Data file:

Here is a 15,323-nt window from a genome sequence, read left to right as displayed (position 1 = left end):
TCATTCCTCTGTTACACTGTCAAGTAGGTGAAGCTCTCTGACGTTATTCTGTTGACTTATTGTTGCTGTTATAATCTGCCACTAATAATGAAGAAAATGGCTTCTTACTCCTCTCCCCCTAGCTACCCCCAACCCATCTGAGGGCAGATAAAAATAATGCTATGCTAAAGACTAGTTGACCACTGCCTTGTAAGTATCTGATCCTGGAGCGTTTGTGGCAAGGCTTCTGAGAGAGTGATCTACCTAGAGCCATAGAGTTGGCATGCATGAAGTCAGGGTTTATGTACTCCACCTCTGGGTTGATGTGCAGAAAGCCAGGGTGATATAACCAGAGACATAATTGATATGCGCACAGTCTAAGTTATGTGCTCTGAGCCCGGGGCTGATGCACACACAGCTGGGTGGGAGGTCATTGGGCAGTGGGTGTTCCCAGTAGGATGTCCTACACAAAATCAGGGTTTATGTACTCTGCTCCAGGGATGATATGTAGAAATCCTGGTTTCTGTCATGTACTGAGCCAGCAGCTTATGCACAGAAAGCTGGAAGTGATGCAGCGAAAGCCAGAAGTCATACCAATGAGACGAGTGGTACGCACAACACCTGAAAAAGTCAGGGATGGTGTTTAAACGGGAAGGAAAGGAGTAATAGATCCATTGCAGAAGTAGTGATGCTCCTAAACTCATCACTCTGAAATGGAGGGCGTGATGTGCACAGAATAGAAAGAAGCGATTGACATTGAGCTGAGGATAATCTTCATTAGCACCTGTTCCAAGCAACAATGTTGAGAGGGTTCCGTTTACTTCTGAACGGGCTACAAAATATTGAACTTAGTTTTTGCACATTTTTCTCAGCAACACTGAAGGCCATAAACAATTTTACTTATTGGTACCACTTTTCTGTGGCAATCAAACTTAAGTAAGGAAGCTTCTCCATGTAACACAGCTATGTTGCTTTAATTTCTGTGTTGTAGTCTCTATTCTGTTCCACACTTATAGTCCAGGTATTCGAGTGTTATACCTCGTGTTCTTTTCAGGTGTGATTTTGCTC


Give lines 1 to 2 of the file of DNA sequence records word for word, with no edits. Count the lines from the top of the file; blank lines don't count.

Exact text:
Here is a 15,323-nt window from a genome sequence, read left to right as displayed (position 1 = left end):
TCATTCCTCTGTTACACTGTCAAGTAGGTGAAGCTCTCTGACGTTATTCTGTTGACTTATTGTTGCTGTTATAATCTGCCACTAATAATGAAGAAAATGGCTTCTTACTCCTCTCCCCCTAGCTACCCCCAACCCATCTGAGGGCAGATAAAAATAATGCTATGCTAAAGACTAGTTGACCACTGCCTTGTAAGTATCTGATCCTGGAGCGTTTGTGGCAAGGCTTCTGAGAGAGTGATCTACCTAGAGCCATAGAGTTGGCATGCATGAAGTCAGGGTTTATGTACTCCACCTCTGGGTTGATGTGCAGAAAGCCAGGGTGATATAACCAGAGACATAATTGATATGCGCACAGTCTAAGTTATGTGCTCTGAGCCCGGGGCTGATGCACACACAGCTGGGTGGGAGGTCATTGGGCAGTGGGTGTTCCCAGTAGGATGTCCTACACAAAATCAGGGTTTATGTACTCTGCTCCAGGGATGATATGTAGAAATCCTGGTTTCTGTCATGTACTGAGCCAGCAGCTTATGCACAGAAAGCTGGAAGTGATGCAGCGAAAGCCAGAAGTCATACCAATGAGACGAGTGGTACGCACAACACCTGAAAAAGTCAGGGATGGTGTTTAAACGGGAAGGAAAGGAGTAATAGATCCATTGCAGAAGTAGTGATGCTCCTAAACTCATCACTCTGAAATGGAGGGCGTGATGTGCACAGAATAGAAAGAAGCGATTGACATTGAGCTGAGGATAATCTTCATTAGCACCTGTTCCAAGCAACAATGTTGAGAGGGTTCCGTTTACTTCTGAACGGGCTACAAAATATTGAACTTAGTTTTTGCACATTTTTCTCAGCAACACTGAAGGCCATAAACAATTTTACTTATTGGTACCACTTTTCTGTGGCAATCAAACTTAAGTAAGGAAGCTTCTCCATGTAACACAGCTATGTTGCTTTAATTTCTGTGTTGTAGTCTCTATTCTGTTCCACACTTATAGTCCAGGTATTCGAGTGTTATACCTCGTGTTCTTTTCAGGTGTGATTTTGCTC